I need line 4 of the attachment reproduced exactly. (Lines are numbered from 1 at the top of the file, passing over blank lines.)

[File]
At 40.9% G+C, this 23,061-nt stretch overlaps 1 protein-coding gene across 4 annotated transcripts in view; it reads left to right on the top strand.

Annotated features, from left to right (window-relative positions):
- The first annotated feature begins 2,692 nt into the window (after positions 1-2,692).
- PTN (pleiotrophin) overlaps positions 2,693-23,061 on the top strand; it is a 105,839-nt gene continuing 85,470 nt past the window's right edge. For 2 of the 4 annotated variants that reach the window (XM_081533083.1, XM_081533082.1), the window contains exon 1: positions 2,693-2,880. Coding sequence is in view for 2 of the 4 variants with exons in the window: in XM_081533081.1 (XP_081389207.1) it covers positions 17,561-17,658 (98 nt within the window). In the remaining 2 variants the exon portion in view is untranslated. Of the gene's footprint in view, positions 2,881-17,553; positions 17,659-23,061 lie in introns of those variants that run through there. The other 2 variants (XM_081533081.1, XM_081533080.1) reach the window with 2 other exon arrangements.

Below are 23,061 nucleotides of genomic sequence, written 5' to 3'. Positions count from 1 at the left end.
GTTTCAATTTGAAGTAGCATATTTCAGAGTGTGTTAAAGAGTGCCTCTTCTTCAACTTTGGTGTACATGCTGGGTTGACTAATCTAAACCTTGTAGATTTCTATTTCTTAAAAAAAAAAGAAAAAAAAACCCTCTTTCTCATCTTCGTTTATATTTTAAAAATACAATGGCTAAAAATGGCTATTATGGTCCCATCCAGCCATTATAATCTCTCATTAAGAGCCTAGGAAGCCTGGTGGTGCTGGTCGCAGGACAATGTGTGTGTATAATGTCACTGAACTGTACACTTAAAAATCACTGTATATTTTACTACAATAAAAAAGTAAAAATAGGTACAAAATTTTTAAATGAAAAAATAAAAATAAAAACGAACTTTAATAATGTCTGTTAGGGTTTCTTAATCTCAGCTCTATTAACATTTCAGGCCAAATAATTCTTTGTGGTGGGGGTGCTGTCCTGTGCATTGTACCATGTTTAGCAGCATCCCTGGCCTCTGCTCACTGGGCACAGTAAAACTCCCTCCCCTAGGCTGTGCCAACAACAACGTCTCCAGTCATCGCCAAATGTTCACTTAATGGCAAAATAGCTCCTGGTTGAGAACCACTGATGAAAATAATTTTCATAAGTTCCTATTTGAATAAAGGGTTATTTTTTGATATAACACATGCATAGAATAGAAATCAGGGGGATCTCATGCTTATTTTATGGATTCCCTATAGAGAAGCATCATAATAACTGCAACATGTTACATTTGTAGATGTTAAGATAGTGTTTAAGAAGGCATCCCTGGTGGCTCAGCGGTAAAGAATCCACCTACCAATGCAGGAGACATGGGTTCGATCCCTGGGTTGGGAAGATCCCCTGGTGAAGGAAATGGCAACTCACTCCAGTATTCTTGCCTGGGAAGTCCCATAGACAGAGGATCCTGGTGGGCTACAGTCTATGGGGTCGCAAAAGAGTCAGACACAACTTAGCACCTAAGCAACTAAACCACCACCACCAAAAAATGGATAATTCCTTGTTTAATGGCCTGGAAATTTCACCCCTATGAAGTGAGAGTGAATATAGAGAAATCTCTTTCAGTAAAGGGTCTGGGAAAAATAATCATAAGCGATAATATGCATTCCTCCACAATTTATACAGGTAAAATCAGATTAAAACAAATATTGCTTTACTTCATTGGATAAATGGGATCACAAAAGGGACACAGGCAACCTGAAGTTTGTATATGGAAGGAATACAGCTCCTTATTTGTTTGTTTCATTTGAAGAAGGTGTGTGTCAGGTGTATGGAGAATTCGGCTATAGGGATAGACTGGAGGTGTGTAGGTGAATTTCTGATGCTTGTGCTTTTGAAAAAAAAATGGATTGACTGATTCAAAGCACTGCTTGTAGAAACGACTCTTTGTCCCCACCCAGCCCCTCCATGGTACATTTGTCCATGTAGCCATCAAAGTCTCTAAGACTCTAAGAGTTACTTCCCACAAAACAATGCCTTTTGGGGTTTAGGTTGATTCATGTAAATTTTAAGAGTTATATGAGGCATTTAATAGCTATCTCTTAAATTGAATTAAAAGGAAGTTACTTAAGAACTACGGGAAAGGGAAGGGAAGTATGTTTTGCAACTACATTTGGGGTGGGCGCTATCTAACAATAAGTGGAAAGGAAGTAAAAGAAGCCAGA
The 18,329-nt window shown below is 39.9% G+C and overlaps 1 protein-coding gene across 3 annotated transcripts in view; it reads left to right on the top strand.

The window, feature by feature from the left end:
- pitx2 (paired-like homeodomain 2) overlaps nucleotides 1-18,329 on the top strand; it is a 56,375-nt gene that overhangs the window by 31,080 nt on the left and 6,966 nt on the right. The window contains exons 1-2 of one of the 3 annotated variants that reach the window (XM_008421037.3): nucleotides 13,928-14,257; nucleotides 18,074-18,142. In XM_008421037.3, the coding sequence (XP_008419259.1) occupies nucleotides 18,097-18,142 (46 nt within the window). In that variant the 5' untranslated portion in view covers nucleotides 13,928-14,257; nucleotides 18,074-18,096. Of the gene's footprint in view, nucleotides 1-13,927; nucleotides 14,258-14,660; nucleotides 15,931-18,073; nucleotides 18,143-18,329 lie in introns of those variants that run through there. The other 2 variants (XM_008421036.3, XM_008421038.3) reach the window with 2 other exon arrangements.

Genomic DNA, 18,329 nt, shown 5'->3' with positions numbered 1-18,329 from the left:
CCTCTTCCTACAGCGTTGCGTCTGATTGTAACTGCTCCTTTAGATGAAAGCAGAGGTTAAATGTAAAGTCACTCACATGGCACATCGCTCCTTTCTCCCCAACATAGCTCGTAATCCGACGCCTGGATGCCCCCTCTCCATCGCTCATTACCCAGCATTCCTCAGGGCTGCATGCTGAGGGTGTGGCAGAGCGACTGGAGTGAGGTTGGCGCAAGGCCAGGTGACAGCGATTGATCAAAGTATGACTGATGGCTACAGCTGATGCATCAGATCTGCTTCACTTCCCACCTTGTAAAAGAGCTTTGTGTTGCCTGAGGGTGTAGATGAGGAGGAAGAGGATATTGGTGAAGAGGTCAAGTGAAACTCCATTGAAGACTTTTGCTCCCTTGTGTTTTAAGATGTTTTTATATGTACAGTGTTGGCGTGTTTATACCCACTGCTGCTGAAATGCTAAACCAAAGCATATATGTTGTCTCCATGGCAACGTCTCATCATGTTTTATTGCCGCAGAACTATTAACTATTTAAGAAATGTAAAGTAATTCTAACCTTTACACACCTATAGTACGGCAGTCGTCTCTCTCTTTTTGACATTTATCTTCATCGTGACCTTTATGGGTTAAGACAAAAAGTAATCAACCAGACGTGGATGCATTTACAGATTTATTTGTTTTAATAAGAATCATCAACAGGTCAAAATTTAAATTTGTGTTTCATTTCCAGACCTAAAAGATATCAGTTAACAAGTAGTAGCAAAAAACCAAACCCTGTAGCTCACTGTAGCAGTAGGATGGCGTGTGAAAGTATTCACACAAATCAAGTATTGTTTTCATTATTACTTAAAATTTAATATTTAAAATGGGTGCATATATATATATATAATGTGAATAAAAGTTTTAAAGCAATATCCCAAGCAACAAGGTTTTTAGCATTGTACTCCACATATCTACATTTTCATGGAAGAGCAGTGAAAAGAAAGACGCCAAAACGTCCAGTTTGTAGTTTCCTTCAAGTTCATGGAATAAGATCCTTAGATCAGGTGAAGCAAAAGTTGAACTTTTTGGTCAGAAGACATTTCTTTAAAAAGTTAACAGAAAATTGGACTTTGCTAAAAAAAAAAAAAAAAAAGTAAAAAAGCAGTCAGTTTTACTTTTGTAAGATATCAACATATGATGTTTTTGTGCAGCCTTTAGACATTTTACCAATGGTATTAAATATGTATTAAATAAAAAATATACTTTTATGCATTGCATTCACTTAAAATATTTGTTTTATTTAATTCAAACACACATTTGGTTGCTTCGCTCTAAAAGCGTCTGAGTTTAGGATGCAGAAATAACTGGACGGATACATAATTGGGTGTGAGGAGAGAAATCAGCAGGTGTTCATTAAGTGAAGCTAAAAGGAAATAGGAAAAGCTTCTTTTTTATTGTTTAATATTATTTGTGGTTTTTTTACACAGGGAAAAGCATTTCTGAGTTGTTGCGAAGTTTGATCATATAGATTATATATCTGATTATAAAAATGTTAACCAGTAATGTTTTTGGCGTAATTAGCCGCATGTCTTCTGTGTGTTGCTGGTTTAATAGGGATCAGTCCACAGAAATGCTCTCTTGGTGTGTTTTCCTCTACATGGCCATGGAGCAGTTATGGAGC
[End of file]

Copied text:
- PTN (pleiotrophin) overlaps positions 2,693-23,061 on the top strand; it is a 105,839-nt gene continuing 85,470 nt past the window's right edge. For 2 of the 4 annotated variants that reach the window (XM_081533083.1, XM_081533082.1), the window contains exon 1: positions 2,693-2,880. Coding sequence is in view for 2 of the 4 variants with exons in the window: in XM_081533081.1 (XP_081389207.1) it covers positions 17,561-17,658 (98 nt within the window). In the remaining 2 variants the exon portion in view is untranslated. Of the gene's footprint in view, positions 2,881-17,553; positions 17,659-23,061 lie in introns of those variants that run through there. The other 2 variants (XM_081533081.1, XM_081533080.1) reach the window with 2 other exon arrangements.